They are the most highly recruited Crimson Bears since Carlos Boozer was throwing down monster dunks in the Juneau-Douglas High School gym.
But seniors Cody Brunette and Nick Rutecki, both recently named to the Scholastic All-America team, don't make moves on the basketball court; they make waves in the swimming pool, usually leaving the competition in their wake.
The duo helped propel the Crimson Bears boys' swim team to last year's state championship, and JDHS is on course to hang its second state banner in as many years this November.
Brunette is a butterfly specialist, winning solo state titles in the 100-yard fly in both his sophomore and junior years, as well as the 200 free, and another gold medal as a member of the 200 free relay team last year.
"The 100 fly is kind of like ... there's technique to it, but it's also got that feeling that it takes a lot of work and strength to do," Brunette said. "It makes me feel really good to swim it. I had to decide to like it before I got good at it. I used to be good at the backstroke, and then I decided I liked the butterfly."
Rutecki is a freestyle specialist, having won solo state titles in the 50 and 100 free, as well as one more with the 200 freerelay team.
Brunette and Rutecki are best friends who rarely go head-to-head since they specialize in different events, though they will face off sometimes in smaller meets. Whoever loses is "usually who's more tired."
"I win at my races, and he wins at his races," Rutecki said. "Once we're both ready to race, we can't beat each other. He's better at every other stroke besides the sprints, so I'd lose at everything except for the two I swim."
"If I tried to race him in the 50 or 100 free, he definitely would beat me every time," Brunette countered.
The pair's exploits in the pool have garnered them a lot of attention from colleges across the country. There's even the possibility they might end up somewhere together as both are looking at Wyoming, Dartmouth and Wisconsin. Brunette also is considering Duke and California among other schools, and Rutecki is looking at Clemson and Colorado. Both would like to go into engineering, though focusing on different concentrations.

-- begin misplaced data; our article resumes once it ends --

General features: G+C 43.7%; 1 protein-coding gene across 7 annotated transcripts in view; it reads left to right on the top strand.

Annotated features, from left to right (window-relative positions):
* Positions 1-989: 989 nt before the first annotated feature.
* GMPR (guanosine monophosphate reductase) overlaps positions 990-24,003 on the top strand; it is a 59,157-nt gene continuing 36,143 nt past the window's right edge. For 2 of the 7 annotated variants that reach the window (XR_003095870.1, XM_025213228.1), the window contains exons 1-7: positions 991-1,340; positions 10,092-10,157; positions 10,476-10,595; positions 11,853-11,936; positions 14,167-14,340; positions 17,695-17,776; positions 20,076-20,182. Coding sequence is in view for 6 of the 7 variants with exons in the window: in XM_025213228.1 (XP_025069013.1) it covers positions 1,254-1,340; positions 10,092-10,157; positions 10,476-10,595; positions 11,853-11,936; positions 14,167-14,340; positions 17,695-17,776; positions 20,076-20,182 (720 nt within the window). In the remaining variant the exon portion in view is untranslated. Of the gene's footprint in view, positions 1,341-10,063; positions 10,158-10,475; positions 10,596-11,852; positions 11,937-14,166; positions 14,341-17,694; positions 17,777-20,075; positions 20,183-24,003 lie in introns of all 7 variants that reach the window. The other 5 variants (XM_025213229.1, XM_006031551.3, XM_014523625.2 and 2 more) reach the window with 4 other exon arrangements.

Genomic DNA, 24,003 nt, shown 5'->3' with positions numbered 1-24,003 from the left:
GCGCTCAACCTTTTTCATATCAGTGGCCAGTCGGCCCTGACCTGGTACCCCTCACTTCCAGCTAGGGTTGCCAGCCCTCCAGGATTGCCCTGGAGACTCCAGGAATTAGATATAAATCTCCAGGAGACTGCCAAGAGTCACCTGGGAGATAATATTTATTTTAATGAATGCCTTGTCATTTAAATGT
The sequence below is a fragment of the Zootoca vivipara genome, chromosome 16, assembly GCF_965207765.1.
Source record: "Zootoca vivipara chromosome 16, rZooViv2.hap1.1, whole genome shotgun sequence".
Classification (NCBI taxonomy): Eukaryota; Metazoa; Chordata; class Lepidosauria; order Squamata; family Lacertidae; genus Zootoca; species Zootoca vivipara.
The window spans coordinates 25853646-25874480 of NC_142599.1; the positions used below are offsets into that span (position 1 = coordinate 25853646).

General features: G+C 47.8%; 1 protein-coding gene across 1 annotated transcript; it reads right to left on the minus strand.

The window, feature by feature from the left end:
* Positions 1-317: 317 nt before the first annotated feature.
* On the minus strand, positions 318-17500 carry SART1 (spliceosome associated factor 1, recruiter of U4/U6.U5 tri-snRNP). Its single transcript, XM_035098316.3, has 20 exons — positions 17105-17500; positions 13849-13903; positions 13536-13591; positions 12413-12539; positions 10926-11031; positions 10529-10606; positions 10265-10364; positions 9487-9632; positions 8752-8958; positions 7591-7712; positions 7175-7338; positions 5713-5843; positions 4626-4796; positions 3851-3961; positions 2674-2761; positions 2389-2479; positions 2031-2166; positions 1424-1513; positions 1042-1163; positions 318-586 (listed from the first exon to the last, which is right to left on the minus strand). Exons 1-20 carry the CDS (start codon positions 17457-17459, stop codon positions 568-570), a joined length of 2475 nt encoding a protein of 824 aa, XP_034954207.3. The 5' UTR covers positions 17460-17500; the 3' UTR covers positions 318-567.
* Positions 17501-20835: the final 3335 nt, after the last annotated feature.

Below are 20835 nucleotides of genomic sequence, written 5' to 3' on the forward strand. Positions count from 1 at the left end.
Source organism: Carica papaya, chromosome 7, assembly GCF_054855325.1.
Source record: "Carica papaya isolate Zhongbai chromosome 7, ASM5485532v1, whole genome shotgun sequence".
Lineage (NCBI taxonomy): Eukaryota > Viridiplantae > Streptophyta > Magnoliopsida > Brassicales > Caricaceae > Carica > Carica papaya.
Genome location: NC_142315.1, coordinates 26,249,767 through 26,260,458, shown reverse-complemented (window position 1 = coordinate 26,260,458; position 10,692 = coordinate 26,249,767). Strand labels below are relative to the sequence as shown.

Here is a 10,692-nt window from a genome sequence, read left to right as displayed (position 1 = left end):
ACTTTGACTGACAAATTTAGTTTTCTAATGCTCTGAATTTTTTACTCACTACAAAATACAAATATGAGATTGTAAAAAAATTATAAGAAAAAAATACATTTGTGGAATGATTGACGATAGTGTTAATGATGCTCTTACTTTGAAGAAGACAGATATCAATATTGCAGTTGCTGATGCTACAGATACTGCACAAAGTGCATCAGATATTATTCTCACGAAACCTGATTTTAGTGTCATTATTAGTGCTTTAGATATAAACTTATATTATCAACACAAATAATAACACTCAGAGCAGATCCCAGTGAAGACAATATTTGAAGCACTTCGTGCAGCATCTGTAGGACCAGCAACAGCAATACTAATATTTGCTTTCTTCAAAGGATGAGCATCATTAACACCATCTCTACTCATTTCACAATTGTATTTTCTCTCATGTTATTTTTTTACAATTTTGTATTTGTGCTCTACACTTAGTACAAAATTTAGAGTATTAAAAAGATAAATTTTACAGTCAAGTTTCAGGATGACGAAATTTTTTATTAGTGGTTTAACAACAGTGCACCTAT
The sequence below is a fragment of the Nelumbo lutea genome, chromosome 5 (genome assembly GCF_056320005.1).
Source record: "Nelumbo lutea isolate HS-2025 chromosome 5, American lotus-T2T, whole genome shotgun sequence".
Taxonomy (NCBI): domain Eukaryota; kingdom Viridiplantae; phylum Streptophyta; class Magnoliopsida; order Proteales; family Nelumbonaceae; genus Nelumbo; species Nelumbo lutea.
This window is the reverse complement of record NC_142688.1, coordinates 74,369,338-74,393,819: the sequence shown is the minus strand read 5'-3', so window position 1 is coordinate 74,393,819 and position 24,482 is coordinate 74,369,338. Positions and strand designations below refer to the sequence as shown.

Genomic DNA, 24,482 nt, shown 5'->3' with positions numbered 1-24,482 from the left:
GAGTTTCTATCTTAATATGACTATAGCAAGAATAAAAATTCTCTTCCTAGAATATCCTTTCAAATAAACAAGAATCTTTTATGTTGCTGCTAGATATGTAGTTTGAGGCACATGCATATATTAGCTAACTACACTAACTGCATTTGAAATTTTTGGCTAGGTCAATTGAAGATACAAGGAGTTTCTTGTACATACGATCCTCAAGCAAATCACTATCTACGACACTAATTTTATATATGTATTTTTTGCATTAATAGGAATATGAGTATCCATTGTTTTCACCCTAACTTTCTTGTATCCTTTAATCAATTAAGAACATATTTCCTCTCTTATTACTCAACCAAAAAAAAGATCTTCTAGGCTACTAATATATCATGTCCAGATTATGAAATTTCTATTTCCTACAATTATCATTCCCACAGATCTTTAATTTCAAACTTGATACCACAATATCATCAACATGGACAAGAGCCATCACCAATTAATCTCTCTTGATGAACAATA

Neither thought much about swimming in college until their sophomore years.
"I didn't really think about where it could take me when I was a freshman," Brunette said. "I just wanted to get faster. I was always thinking about the next meet or making cuts for a national meet, so I didn't really think about how it could help me for college. But ... last year and some of the year before, I really started to realize it. I just didn't really make the connection - I thought I was good for Alaska, but I didn't realize that I was pretty good for the U.S., also.
"I guess I could see it sophomore year, but last year I knew for sure I could get somewhere. At usaswimming.com, you can rank yourself against all the swimmers in the nation," Rutecki agreed. "When you get up into the top 100, then you start thinking about it. That's when I kind of realized it."
Between them, they own a combined seven state championships so far, but state gold isn't what drives them - it's the time that counts.
"Winning state isn't really a big deal for me," Rutecki said. "When you get to the next level of swimming, you can easily tell how good you are because the time says everything. Swimming is just your time. I started off making cuts in Junior Nationals and I thought that was a big deal, and I was more proud of that than winning state.
"Winning or losing isn't where it's fun for me to swim," he continued. "It's more about bettering myself. I've always found that to be fun. When I see the time drop and seeing other people drop time, that's what I like. I like watching other kids win more than I like winning because they really care about it, and it makes me happy that they're happy."
Brunette said winning state as a team last year was the goal all along, and repeating is still the goal that everyone expects them to achieve. But he's always looking forward.
"It was a good motivater," he said. "Right now, my vision is more on the national meets and how I'm going to do in college. State is important, but it's more of a step into the meets that we're planning on going to."
"If we don't win, it will be really bad on our part," Rutecki added. "We would have to do something really wrong."
Both agreed that the future for the program at JDHS is incredibly bright.
"I think we'll probably win state even after all of the seniors leave," Rutecki said. "All of the upcoming kids are going to be pretty fast, too. They'll definitely have a good chance to win state again."